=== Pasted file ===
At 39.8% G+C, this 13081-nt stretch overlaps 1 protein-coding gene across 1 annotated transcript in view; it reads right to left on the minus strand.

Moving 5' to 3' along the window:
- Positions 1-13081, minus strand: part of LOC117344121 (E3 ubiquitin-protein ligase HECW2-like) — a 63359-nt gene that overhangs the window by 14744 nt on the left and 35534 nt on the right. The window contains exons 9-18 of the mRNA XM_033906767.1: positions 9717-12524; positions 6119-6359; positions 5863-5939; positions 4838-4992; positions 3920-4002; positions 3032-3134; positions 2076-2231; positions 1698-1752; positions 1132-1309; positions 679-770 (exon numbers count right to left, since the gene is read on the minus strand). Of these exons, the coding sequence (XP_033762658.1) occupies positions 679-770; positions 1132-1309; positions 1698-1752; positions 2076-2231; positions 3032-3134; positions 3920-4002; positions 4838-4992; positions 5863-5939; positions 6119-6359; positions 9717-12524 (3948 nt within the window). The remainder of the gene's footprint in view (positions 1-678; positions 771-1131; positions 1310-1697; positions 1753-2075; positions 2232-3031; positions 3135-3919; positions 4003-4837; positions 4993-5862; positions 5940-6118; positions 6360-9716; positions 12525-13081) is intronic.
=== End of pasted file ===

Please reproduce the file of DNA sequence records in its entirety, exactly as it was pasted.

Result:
At 39.8% G+C, this 13081-nt stretch overlaps 1 protein-coding gene across 1 annotated transcript in view; it reads right to left on the minus strand.

Moving 5' to 3' along the window:
- Positions 1-13081, minus strand: part of LOC117344121 (E3 ubiquitin-protein ligase HECW2-like) — a 63359-nt gene that overhangs the window by 14744 nt on the left and 35534 nt on the right. The window contains exons 9-18 of the mRNA XM_033906767.1: positions 9717-12524; positions 6119-6359; positions 5863-5939; positions 4838-4992; positions 3920-4002; positions 3032-3134; positions 2076-2231; positions 1698-1752; positions 1132-1309; positions 679-770 (exon numbers count right to left, since the gene is read on the minus strand). Of these exons, the coding sequence (XP_033762658.1) occupies positions 679-770; positions 1132-1309; positions 1698-1752; positions 2076-2231; positions 3032-3134; positions 3920-4002; positions 4838-4992; positions 5863-5939; positions 6119-6359; positions 9717-12524 (3948 nt within the window). The remainder of the gene's footprint in view (positions 1-678; positions 771-1131; positions 1310-1697; positions 1753-2075; positions 2232-3031; positions 3135-3919; positions 4003-4837; positions 4993-5862; positions 5940-6118; positions 6360-9716; positions 12525-13081) is intronic.